South Africa on track to achieve Millennium Development Goals.
Brand South Africa Reporter
South Africa has made significant progress in achieving the Millennium Development Goals agreed to by the world’s countries 14 years ago, and welcomes the post-2015 Global Development Agenda that will build on the MDGs after 2015.
Addressing the 69th Session of the United Nations General Assembly on Wednesday, 24 September, in New York, in the United States, Zuma said South Africa has managed to reduce by half the number of people earning less than a dollar a day, while the share of those experiencing hunger has also been halved. The country has attained Goal 2 of providing access to primary education access for all, he said.
Millennium Development Goals
The eight Millennium Development Goals (MDGs) that the world countries agreed upon until target year 2015 are:
- halving extreme poverty rates;
- providing universal primary education;
- promoting gender equality and empower women;
- reducing child mortality;
- Improve maternal health;
- combating HIV/AIDS, malaria and other diseases;
- ensuring environmental sustainability; and
- developing a global partnership for development
Zuma said on official international indicators, South Africa is doing well on MDG 3, to promote and empower women.
“South Africa has recorded impressive progress through the expansion of health infrastructure and improved access to health services for all South Africans. On the reduction of child mortality, MDG4, and the improvement of maternal health, MDG5, significant progress has been recorded, but more work remains,’ he said.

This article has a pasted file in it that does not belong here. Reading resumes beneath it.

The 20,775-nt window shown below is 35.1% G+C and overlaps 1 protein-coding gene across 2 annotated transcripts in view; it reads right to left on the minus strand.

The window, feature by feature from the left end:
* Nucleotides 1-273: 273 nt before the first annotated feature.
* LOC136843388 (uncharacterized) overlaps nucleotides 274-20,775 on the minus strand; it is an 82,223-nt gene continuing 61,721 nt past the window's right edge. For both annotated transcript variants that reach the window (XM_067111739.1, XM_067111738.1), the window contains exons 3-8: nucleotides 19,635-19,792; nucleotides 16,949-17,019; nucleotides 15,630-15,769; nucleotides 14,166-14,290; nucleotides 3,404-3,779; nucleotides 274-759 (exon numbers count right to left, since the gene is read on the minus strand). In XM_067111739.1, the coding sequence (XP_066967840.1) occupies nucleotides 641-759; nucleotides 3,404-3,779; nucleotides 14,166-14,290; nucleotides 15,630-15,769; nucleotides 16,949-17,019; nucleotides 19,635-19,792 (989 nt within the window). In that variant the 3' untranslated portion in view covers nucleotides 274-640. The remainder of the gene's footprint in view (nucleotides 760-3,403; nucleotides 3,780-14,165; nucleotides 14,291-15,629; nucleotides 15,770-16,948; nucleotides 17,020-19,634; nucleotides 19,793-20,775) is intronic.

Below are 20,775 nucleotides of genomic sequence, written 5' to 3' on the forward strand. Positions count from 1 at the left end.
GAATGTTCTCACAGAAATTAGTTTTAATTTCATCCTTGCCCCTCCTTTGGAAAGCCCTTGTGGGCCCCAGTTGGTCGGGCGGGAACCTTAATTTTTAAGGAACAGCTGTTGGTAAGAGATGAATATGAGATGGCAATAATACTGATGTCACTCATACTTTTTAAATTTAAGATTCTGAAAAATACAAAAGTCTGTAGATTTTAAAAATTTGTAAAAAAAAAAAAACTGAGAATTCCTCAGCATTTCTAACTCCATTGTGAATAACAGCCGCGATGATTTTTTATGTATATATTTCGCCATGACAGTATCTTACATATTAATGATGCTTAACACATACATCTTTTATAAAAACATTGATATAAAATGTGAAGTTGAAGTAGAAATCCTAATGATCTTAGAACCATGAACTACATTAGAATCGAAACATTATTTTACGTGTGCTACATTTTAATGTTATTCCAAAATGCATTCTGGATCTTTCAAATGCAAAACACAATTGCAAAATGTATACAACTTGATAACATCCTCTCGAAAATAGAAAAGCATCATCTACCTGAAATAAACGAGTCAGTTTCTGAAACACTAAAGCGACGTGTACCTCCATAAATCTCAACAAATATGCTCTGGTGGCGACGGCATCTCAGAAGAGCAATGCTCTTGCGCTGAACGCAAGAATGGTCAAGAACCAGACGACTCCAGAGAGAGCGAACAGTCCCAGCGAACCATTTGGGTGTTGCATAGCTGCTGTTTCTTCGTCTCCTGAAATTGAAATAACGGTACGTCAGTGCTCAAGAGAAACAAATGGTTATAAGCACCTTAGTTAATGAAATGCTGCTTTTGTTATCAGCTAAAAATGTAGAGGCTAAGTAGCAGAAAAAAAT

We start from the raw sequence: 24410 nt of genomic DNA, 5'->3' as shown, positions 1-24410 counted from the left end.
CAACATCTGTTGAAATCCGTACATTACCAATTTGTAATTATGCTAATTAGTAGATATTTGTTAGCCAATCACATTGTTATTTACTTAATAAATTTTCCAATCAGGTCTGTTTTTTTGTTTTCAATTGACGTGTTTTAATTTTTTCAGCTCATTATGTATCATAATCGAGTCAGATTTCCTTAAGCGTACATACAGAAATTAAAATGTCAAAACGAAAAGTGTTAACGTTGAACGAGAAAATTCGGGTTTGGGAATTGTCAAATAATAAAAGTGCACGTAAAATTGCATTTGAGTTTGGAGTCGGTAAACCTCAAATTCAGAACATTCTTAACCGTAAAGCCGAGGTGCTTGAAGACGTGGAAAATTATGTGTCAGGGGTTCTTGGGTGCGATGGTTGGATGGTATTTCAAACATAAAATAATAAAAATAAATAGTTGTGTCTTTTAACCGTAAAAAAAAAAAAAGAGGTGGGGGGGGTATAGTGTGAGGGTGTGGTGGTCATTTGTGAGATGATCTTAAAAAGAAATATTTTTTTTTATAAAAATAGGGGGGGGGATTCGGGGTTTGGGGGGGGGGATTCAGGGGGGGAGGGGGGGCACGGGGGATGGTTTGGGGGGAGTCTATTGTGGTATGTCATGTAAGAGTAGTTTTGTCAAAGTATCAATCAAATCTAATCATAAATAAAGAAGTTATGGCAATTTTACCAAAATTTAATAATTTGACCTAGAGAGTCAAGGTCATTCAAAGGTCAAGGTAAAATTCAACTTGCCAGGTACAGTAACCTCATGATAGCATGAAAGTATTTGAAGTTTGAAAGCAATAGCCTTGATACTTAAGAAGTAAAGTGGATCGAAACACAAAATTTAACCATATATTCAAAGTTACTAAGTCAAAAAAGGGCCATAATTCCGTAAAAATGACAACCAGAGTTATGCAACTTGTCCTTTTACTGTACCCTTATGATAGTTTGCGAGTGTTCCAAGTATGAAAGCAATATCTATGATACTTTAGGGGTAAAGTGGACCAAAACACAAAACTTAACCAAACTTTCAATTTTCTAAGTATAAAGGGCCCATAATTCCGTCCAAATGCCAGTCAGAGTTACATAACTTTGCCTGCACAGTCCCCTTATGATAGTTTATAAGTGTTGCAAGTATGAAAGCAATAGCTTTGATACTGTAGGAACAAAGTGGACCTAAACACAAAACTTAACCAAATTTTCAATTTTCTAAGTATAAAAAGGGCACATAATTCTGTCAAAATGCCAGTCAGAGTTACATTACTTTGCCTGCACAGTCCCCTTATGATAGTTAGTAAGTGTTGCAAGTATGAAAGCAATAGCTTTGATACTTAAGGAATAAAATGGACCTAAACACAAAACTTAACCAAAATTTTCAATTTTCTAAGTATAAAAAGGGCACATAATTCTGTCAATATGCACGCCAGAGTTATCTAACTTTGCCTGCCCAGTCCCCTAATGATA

However, more work needs to be done worldwide to fully achieve the eight goals, especially in developing countries. The solution is to confront head on the underlying root causes that continue to create stumbling blocks for universal progress and development, according to Zuma.
Immediately after the world agreed on the MDGs, Africa set about to adopt the New Partnership for Africa’s Development (NEPAD), the African Union’s Vision 2063 and other socio-economic development programmes which became the cornerstone and foundation of Africa’s Development Agenda going forward.
In spite of these efforts and the progress that South Africa and the rest of Africa have made so far, reports continue to show that Africa is lagging behind in terms of the attainment of some of the MDGs.
Post-2015 Global Development Agenda
Zuma said it is for reason that Africa welcomes the crafting of a post-2015 Global Development Agenda that will carry forward the unfinished business of the MDGs. “The post-2015 Global Development Agenda will provide a frame of reference for our collective agreement on what has to be done.
We reiterate that developed countries should be reliable partners and meet their commitment to development goals, such as contributing 0.7% of their gross national income towards Official Development Assistance,’ he said.
Concerted efforts should be made to ensure relatively poor continents like Africa deal with the scourge of poverty, underdevelopment and diseases. Zuma said the recent outbreak of Ebola in some West African countries is a good example of some of the challenges the continent continues to endure.
Zuma said the outbreak of Ebola is threatening the economies of affected countries, and has exposed the challenges of capacity, lack of infrastructure and other limited resources in Africa. “We believe that Ebola would have been contained within a few days had it been an outbreak in the developed world,’ he said, adding that South Africa stands ready to provide any assistance required to the people of Liberia, Guinea and Sierra Leone.
“We add our voice in calling for more resources to be deployed to ensure that the virus is contained,’ he said.
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